Antimicrobial resistance is responsible for some 700,000 deaths each year worldwide. And research by a team of researchers from IRD and CIRAD has established for the first time a link between global warming and an increased risk of antimicrobial resistance, and warned against inappropriate use of antibiotics.
Their study, which was published in Nature Communications last month, details how the researchers examined data from more than 400 scientific articles, referring to over 10,000 bacteria of aquacultural origin, from 40 countries.
That meta-analysis allowed them to study the effect of temperature on the mortality rate of aquatic animals infected with pathogenic bacteria commonly found in aquaculture. They then conducted a systematic review on the abundance of resistant bacteria found on fish farms and calculated the multi-antibiotic resistance (MAR) index for 40 countries.
"Our results show that global warming promotes the development of pathogenic bacteria, hence disease development on fish farms," said Rodolphe Gozlan, a specialist in biodiversity-health relations at IRD.
Aquatic bacteria are in effect temperature-sensitive. "Global warming will therefore push up mortality rates on fish farms, which is likely to mean increased antibiotic use," said Miriam Reverter, a post-doctoral student at IRD, and as the study showed, antimicrobial resistance is already a reality in several countries among those that are highly vulnerable to climate change.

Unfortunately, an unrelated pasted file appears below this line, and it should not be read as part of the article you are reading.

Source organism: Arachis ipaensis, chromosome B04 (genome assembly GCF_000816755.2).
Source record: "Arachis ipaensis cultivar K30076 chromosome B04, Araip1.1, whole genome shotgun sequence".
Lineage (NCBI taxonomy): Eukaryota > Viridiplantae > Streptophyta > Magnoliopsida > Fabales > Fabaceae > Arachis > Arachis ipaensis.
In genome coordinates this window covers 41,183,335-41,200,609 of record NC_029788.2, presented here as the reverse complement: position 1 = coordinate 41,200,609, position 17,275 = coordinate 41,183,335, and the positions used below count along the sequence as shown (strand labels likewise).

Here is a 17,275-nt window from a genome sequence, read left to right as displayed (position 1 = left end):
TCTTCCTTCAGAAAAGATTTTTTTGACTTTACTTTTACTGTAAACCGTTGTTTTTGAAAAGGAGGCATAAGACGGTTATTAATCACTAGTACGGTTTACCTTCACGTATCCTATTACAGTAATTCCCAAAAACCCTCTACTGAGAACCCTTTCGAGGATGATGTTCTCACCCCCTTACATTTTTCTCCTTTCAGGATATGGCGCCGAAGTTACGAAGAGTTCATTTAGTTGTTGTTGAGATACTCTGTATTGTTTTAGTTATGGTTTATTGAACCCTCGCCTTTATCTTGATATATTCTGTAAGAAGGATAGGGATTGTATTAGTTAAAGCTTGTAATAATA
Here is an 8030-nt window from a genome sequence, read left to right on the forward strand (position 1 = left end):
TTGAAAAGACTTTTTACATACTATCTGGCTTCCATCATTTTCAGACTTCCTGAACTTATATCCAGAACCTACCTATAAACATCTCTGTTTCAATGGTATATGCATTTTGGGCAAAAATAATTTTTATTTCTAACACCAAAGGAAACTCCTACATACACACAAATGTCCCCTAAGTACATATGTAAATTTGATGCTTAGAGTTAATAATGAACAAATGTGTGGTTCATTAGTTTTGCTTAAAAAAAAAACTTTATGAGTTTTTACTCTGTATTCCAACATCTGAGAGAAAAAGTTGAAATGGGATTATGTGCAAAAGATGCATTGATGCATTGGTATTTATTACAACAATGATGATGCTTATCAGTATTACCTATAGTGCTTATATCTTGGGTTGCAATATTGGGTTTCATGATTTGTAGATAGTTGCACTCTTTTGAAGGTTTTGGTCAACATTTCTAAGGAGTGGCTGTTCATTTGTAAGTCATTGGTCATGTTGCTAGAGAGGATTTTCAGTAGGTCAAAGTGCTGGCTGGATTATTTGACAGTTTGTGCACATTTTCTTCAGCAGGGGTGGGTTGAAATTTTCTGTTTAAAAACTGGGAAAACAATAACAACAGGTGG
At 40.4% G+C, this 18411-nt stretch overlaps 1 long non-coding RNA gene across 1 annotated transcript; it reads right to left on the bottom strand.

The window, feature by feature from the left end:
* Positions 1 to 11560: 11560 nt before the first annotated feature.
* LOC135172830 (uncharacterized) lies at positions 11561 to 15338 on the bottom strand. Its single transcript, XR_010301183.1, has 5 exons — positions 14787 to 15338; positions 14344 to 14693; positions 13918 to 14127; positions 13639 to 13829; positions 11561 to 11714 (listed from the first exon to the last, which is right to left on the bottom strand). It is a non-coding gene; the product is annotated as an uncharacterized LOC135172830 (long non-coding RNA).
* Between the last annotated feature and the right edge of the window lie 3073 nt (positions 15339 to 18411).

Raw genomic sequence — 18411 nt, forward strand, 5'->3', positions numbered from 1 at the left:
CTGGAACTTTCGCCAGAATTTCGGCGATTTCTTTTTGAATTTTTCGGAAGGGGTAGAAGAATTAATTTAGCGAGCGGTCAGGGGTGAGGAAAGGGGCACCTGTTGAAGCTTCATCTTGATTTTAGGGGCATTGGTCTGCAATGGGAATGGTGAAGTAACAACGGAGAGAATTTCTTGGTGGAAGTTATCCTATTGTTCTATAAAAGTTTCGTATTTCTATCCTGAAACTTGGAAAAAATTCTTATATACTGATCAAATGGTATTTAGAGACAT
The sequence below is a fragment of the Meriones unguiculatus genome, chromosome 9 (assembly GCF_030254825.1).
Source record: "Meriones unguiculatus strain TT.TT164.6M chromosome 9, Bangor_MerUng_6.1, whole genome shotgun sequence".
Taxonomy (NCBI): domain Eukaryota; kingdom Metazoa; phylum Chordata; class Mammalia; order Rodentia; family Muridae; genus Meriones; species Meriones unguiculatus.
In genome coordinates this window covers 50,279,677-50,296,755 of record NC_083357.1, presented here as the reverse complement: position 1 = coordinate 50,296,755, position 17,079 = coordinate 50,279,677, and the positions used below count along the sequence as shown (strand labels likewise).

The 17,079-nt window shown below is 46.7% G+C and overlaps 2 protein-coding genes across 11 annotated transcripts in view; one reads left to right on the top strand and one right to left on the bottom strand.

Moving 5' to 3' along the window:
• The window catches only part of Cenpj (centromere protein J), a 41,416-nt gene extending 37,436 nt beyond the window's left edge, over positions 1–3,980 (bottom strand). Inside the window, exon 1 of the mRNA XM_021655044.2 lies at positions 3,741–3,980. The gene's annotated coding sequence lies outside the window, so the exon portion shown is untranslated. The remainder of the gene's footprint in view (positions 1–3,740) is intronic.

The study's authors raise the alarm about the consequences of inappropriate antibiotic use, for both the sustainability of aquaculture and human health. "Resistant bacteria in aquaculture can either spread or transmit their resistance genes to non-resistant bacteria that infect humans, thus causing diseases that are difficult to treat in both animals and humans", Samira Sarter, a microbiologist with CIRAD, explains.
These health risks linked to antibiotic use are not restricted to aquaculture. They also apply to terrestrial farms. "Some 60% of the infectious diseases that currently affect humans are of animal origin. If a resistant bacterium or its genes were to be transmitted to humans, and existing antibiotics were ineffective, we could face a steep rise in mortality rates as a result of antimicrobial resistance."
Alternatives to antibiotics
"We urgently need to help producers in the global South find alternatives to treat and prevent disease on fish farms. This means encouraging research that makes use of the One Health or EcoHealth approaches, ie that is multi-disciplinary and multi-sector," Rodolphe Gozlan stresses.
Work has shown that certain plants are highly effective for boosting disease immunity in fish. Their use on fish farms could help reduce antibiotic use. Alongside this, researchers are also working to develop more resilient aquaculture systems based on the principles of agroecology, in the aim of reducing disease rates.